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Comment from the book world in September 2019

September 2019

'Genre writers have a greater responsibility'

30 September 2019

‘I first thought Reacher would appeal mostly to men. But the majority of my readers are women, which is really interesting. Even in the 21st century, women struggle to express themselves, they have to shout that much louder. It is usually women who are busier at work, holding families together, making the tough decisions. So I think they strongly identify with the fantasy of walking away from commitments. And being able to kick the crap out of other people...

I only really care about my readers. But I've always been irritated by the lazy assumption among critics that what I do is somehow easier than what ‘literary' novelists do. It's actually quite the reverse - to write something to please millions is obviously harder than doing something that only has to please thousands. I also think that genre writers have a greater responsibility. A literary reader has no expectation that everything they read is going to be great. If you pick up the latest Julian Barnes and it doesn't work, you go on to the next one. Many genre readers read one or two books a year - give them a bad book and they may stop reading altogether.'

Lee Child, author of the 23 Jack Reacher novels, most recently Past Tense, in Books magazine


How do you know when a poem is finished?

23 September 2019

'Every time you write a poem you start again. Sometimes things happen quickly, sometimes it can take years for a poem to find its proper mode of habitation. I think as writers we enter into a contract of trust, with ourselves, with our friends, with our editors, with our readers, when sending a poem out. Yes, practically, we have to think about stopping work on a poem. But isn't it more about when a poem is properly ready to be part of a useful exchange?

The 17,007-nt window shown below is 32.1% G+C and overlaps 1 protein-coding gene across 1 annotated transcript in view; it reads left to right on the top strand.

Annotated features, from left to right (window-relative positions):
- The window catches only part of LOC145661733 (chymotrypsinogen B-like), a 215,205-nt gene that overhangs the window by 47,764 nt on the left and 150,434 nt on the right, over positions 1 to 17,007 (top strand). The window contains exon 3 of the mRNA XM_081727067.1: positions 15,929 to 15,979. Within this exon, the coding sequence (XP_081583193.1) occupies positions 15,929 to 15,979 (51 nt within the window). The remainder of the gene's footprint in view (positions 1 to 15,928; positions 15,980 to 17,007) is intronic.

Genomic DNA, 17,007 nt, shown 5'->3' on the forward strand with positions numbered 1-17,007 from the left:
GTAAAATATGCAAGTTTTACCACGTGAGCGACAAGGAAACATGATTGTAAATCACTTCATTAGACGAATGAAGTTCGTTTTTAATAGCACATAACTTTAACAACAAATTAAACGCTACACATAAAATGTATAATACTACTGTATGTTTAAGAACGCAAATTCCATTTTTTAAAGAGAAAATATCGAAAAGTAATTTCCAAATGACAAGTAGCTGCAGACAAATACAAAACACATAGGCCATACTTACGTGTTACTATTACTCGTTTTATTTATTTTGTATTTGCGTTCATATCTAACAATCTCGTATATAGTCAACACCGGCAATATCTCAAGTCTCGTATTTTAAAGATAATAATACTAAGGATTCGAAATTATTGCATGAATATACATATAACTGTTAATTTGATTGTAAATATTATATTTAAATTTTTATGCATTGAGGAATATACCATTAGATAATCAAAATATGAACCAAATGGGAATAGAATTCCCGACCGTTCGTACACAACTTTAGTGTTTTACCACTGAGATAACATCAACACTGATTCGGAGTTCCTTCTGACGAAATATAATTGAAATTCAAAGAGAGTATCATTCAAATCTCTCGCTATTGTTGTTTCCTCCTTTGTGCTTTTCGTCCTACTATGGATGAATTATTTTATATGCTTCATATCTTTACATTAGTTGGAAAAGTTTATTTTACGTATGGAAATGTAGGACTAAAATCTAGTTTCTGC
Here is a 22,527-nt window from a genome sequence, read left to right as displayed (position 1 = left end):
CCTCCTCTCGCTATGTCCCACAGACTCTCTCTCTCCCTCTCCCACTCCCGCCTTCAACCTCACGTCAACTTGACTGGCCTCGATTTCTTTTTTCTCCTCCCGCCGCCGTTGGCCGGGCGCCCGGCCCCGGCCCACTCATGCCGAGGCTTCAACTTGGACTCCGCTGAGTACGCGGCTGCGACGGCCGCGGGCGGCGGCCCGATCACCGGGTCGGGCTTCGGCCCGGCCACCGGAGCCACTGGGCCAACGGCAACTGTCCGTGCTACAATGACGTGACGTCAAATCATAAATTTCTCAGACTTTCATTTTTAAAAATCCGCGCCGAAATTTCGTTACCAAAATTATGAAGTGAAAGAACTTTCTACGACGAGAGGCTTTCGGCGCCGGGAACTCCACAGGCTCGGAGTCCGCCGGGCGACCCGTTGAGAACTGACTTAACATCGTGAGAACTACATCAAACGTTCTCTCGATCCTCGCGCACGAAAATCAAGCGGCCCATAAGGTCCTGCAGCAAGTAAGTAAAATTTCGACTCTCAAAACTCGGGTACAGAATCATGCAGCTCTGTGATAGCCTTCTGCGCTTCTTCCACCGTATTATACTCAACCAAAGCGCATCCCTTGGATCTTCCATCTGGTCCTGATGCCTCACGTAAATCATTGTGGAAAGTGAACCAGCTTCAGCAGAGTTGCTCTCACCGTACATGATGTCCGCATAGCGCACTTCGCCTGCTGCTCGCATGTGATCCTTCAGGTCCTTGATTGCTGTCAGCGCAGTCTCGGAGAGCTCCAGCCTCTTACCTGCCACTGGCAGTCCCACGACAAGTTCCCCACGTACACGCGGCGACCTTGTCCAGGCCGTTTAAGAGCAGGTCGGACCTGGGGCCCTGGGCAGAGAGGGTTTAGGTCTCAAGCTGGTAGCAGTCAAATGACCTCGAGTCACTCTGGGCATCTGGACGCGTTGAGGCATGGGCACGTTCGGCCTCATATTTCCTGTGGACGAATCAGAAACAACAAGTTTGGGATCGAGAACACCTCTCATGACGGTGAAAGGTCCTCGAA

I am a firm believer that sometimes not writing can be useful. Not writing can be a way of processing difficulty, of making better poems. I am very wary of the poet who is always writing, and who publishes carelessly, too much. Nevertheless I do think it's important to keep reading and writing as a way of engaging with ‘the poem not written'. If it's a matter of confidence, of owning the right to write, then that is a different thing. Being part of a reading and writing community can help with that.'

Deryn Rees-Jones, poet and author of The Memory Tree, Signs Round a Dead Body and Quiver, and editor of Modern Women Poets in the Poetry Book SocietySpecialist book club founded by T S Eliot in 1953, which aims to offer the best new poetry published in the UK and Ireland. Members buy at 25% discount. The PBS has a handsome new website at's Poetips

When your first book is a bestseller

17 September 2019

‘Sometimes I feel like I talk about these things too dramatically. I'm sure some writers might read this and go, "For f*** sake you just published a book. Get over yourself." But you have to understand - before, there was none of it, then everything changed...